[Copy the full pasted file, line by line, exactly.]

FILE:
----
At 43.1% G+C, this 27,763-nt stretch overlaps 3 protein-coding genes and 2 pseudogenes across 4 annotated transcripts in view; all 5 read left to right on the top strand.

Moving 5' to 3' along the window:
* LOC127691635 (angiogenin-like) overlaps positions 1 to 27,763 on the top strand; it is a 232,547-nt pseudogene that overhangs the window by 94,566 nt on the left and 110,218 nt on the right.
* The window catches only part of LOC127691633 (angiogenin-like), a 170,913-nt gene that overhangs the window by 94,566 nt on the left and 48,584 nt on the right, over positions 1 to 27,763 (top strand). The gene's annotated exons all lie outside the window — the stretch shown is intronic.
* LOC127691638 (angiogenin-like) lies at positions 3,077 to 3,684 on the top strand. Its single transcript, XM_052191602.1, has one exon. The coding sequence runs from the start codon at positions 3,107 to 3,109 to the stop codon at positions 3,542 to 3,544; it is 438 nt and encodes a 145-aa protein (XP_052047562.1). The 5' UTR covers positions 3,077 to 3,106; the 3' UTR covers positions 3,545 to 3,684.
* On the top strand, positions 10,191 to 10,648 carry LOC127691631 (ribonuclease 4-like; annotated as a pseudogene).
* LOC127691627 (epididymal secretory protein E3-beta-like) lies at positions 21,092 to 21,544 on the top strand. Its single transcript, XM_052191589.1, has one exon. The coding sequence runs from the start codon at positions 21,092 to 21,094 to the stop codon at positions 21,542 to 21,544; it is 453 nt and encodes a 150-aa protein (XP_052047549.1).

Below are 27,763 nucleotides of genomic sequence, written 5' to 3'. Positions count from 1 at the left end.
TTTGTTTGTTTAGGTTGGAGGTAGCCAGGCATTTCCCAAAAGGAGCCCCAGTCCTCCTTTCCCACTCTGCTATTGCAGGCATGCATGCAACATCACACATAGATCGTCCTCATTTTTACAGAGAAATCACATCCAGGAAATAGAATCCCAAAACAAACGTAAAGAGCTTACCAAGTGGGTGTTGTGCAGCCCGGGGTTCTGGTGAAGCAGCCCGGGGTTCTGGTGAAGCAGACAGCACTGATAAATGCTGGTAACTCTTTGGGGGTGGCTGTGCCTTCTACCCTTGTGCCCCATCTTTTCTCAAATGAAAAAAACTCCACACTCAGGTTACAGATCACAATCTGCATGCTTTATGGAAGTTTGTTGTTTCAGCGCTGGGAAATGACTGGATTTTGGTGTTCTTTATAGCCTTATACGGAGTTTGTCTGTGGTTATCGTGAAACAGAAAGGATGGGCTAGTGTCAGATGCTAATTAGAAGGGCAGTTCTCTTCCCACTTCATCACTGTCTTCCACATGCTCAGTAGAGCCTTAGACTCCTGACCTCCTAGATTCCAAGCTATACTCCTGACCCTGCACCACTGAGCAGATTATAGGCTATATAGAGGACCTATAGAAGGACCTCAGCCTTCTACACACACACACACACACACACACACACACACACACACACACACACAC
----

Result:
At 43.1% G+C, this 27,763-nt stretch overlaps 3 protein-coding genes and 2 pseudogenes across 4 annotated transcripts in view; all 5 read left to right on the top strand.

Moving 5' to 3' along the window:
* LOC127691635 (angiogenin-like) overlaps positions 1 to 27,763 on the top strand; it is a 232,547-nt pseudogene that overhangs the window by 94,566 nt on the left and 110,218 nt on the right.
* The window catches only part of LOC127691633 (angiogenin-like), a 170,913-nt gene that overhangs the window by 94,566 nt on the left and 48,584 nt on the right, over positions 1 to 27,763 (top strand). The gene's annotated exons all lie outside the window — the stretch shown is intronic.
* LOC127691638 (angiogenin-like) lies at positions 3,077 to 3,684 on the top strand. Its single transcript, XM_052191602.1, has one exon. The coding sequence runs from the start codon at positions 3,107 to 3,109 to the stop codon at positions 3,542 to 3,544; it is 438 nt and encodes a 145-aa protein (XP_052047562.1). The 5' UTR covers positions 3,077 to 3,106; the 3' UTR covers positions 3,545 to 3,684.
* On the top strand, positions 10,191 to 10,648 carry LOC127691631 (ribonuclease 4-like; annotated as a pseudogene).
* LOC127691627 (epididymal secretory protein E3-beta-like) lies at positions 21,092 to 21,544 on the top strand. Its single transcript, XM_052191589.1, has one exon. The coding sequence runs from the start codon at positions 21,092 to 21,094 to the stop codon at positions 21,542 to 21,544; it is 453 nt and encodes a 150-aa protein (XP_052047549.1).

Below are 27,763 nucleotides of genomic sequence, written 5' to 3'. Positions count from 1 at the left end.
TTTGTTTGTTTAGGTTGGAGGTAGCCAGGCATTTCCCAAAAGGAGCCCCAGTCCTCCTTTCCCACTCTGCTATTGCAGGCATGCATGCAACATCACACATAGATCGTCCTCATTTTTACAGAGAAATCACATCCAGGAAATAGAATCCCAAAACAAACGTAAAGAGCTTACCAAGTGGGTGTTGTGCAGCCCGGGGTTCTGGTGAAGCAGCCCGGGGTTCTGGTGAAGCAGACAGCACTGATAAATGCTGGTAACTCTTTGGGGGTGGCTGTGCCTTCTACCCTTGTGCCCCATCTTTTCTCAAATGAAAAAAACTCCACACTCAGGTTACAGATCACAATCTGCATGCTTTATGGAAGTTTGTTGTTTCAGCGCTGGGAAATGACTGGATTTTGGTGTTCTTTATAGCCTTATACGGAGTTTGTCTGTGGTTATCGTGAAACAGAAAGGATGGGCTAGTGTCAGATGCTAATTAGAAGGGCAGTTCTCTTCCCACTTCATCACTGTCTTCCACATGCTCAGTAGAGCCTTAGACTCCTGACCTCCTAGATTCCAAGCTATACTCCTGACCCTGCACCACTGAGCAGATTATAGGCTATATAGAGGACCTATAGAAGGACCTCAGCCTTCTACACACACACACACACACACACACACACACACACACACACACACACAC